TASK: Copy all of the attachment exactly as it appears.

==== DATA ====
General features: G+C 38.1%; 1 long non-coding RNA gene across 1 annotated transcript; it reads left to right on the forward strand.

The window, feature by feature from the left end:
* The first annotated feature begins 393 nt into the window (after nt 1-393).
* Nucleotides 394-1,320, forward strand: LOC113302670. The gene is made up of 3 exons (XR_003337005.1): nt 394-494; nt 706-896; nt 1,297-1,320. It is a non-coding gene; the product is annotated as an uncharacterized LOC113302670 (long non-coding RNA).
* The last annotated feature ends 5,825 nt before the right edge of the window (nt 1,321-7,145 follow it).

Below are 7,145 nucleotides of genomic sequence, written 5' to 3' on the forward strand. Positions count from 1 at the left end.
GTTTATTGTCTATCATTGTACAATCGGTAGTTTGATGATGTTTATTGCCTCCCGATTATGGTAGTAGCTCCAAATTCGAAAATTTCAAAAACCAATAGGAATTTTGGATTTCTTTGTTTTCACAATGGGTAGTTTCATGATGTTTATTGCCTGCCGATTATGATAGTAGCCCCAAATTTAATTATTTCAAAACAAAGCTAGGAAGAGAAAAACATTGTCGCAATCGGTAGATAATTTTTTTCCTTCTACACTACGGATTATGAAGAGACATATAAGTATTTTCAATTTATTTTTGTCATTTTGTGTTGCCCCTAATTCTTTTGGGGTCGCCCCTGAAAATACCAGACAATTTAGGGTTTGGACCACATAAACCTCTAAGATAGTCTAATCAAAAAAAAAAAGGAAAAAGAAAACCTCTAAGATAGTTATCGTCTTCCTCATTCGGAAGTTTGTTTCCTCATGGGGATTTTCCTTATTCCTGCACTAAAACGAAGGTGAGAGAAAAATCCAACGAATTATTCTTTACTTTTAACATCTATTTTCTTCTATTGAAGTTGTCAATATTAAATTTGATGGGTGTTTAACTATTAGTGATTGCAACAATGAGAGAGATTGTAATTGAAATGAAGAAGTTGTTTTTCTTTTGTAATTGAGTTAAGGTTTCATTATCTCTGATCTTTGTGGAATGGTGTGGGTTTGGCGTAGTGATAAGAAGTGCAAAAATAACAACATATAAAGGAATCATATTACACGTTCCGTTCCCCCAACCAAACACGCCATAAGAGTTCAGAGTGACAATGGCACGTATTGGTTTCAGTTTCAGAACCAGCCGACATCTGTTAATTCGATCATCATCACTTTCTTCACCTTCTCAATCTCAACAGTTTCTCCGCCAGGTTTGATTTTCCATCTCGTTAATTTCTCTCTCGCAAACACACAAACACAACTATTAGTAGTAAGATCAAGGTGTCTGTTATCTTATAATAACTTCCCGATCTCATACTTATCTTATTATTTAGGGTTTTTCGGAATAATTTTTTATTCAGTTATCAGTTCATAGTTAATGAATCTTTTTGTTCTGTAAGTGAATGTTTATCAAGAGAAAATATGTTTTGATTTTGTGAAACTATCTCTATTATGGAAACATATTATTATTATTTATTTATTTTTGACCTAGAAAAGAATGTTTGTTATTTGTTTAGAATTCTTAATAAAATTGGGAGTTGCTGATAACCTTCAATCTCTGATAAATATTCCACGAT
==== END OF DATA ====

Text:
General features: G+C 38.1%; 1 long non-coding RNA gene across 1 annotated transcript; it reads left to right on the forward strand.

The window, feature by feature from the left end:
* The first annotated feature begins 393 nt into the window (after nt 1-393).
* Nucleotides 394-1,320, forward strand: LOC113302670. The gene is made up of 3 exons (XR_003337005.1): nt 394-494; nt 706-896; nt 1,297-1,320. It is a non-coding gene; the product is annotated as an uncharacterized LOC113302670 (long non-coding RNA).
* The last annotated feature ends 5,825 nt before the right edge of the window (nt 1,321-7,145 follow it).

Below are 7,145 nucleotides of genomic sequence, written 5' to 3' on the forward strand. Positions count from 1 at the left end.
GTTTATTGTCTATCATTGTACAATCGGTAGTTTGATGATGTTTATTGCCTCCCGATTATGGTAGTAGCTCCAAATTCGAAAATTTCAAAAACCAATAGGAATTTTGGATTTCTTTGTTTTCACAATGGGTAGTTTCATGATGTTTATTGCCTGCCGATTATGATAGTAGCCCCAAATTTAATTATTTCAAAACAAAGCTAGGAAGAGAAAAACATTGTCGCAATCGGTAGATAATTTTTTTCCTTCTACACTACGGATTATGAAGAGACATATAAGTATTTTCAATTTATTTTTGTCATTTTGTGTTGCCCCTAATTCTTTTGGGGTCGCCCCTGAAAATACCAGACAATTTAGGGTTTGGACCACATAAACCTCTAAGATAGTCTAATCAAAAAAAAAAAGGAAAAAGAAAACCTCTAAGATAGTTATCGTCTTCCTCATTCGGAAGTTTGTTTCCTCATGGGGATTTTCCTTATTCCTGCACTAAAACGAAGGTGAGAGAAAAATCCAACGAATTATTCTTTACTTTTAACATCTATTTTCTTCTATTGAAGTTGTCAATATTAAATTTGATGGGTGTTTAACTATTAGTGATTGCAACAATGAGAGAGATTGTAATTGAAATGAAGAAGTTGTTTTTCTTTTGTAATTGAGTTAAGGTTTCATTATCTCTGATCTTTGTGGAATGGTGTGGGTTTGGCGTAGTGATAAGAAGTGCAAAAATAACAACATATAAAGGAATCATATTACACGTTCCGTTCCCCCAACCAAACACGCCATAAGAGTTCAGAGTGACAATGGCACGTATTGGTTTCAGTTTCAGAACCAGCCGACATCTGTTAATTCGATCATCATCACTTTCTTCACCTTCTCAATCTCAACAGTTTCTCCGCCAGGTTTGATTTTCCATCTCGTTAATTTCTCTCTCGCAAACACACAAACACAACTATTAGTAGTAAGATCAAGGTGTCTGTTATCTTATAATAACTTCCCGATCTCATACTTATCTTATTATTTAGGGTTTTTCGGAATAATTTTTTATTCAGTTATCAGTTCATAGTTAATGAATCTTTTTGTTCTGTAAGTGAATGTTTATCAAGAGAAAATATGTTTTGATTTTGTGAAACTATCTCTATTATGGAAACATATTATTATTATTTATTTATTTTTGACCTAGAAAAGAATGTTTGTTATTTGTTTAGAATTCTTAATAAAATTGGGAGTTGCTGATAACCTTCAATCTCTGATAAATATTCCACGAT